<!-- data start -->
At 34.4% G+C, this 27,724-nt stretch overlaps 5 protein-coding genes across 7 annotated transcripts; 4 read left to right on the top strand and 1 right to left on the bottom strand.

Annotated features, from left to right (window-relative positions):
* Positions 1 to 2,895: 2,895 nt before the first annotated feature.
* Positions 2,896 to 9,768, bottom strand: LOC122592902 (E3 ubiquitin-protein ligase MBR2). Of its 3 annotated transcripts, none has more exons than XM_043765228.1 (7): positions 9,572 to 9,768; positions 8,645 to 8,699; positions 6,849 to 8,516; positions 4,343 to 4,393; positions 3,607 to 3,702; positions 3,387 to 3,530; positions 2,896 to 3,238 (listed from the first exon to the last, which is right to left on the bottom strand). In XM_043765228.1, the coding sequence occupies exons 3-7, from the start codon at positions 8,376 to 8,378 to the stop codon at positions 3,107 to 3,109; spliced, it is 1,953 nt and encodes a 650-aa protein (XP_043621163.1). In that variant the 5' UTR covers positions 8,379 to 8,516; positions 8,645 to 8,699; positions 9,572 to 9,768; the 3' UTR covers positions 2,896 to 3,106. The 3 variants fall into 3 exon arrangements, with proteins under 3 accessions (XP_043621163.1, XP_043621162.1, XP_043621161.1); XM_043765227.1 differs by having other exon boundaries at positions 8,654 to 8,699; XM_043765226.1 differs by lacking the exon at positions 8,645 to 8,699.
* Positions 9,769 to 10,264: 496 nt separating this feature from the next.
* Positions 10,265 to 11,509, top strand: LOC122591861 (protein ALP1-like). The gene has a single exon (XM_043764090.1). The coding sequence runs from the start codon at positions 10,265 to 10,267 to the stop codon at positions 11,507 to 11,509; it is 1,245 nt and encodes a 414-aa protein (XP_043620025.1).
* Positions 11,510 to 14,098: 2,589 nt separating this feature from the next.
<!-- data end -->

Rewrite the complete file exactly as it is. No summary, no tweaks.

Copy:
At 34.4% G+C, this 27,724-nt stretch overlaps 5 protein-coding genes across 7 annotated transcripts; 4 read left to right on the top strand and 1 right to left on the bottom strand.

Annotated features, from left to right (window-relative positions):
* Positions 1 to 2,895: 2,895 nt before the first annotated feature.
* Positions 2,896 to 9,768, bottom strand: LOC122592902 (E3 ubiquitin-protein ligase MBR2). Of its 3 annotated transcripts, none has more exons than XM_043765228.1 (7): positions 9,572 to 9,768; positions 8,645 to 8,699; positions 6,849 to 8,516; positions 4,343 to 4,393; positions 3,607 to 3,702; positions 3,387 to 3,530; positions 2,896 to 3,238 (listed from the first exon to the last, which is right to left on the bottom strand). In XM_043765228.1, the coding sequence occupies exons 3-7, from the start codon at positions 8,376 to 8,378 to the stop codon at positions 3,107 to 3,109; spliced, it is 1,953 nt and encodes a 650-aa protein (XP_043621163.1). In that variant the 5' UTR covers positions 8,379 to 8,516; positions 8,645 to 8,699; positions 9,572 to 9,768; the 3' UTR covers positions 2,896 to 3,106. The 3 variants fall into 3 exon arrangements, with proteins under 3 accessions (XP_043621163.1, XP_043621162.1, XP_043621161.1); XM_043765227.1 differs by having other exon boundaries at positions 8,654 to 8,699; XM_043765226.1 differs by lacking the exon at positions 8,645 to 8,699.
* Positions 9,769 to 10,264: 496 nt separating this feature from the next.
* Positions 10,265 to 11,509, top strand: LOC122591861 (protein ALP1-like). The gene has a single exon (XM_043764090.1). The coding sequence runs from the start codon at positions 10,265 to 10,267 to the stop codon at positions 11,507 to 11,509; it is 1,245 nt and encodes a 414-aa protein (XP_043620025.1).
* Positions 11,510 to 14,098: 2,589 nt separating this feature from the next.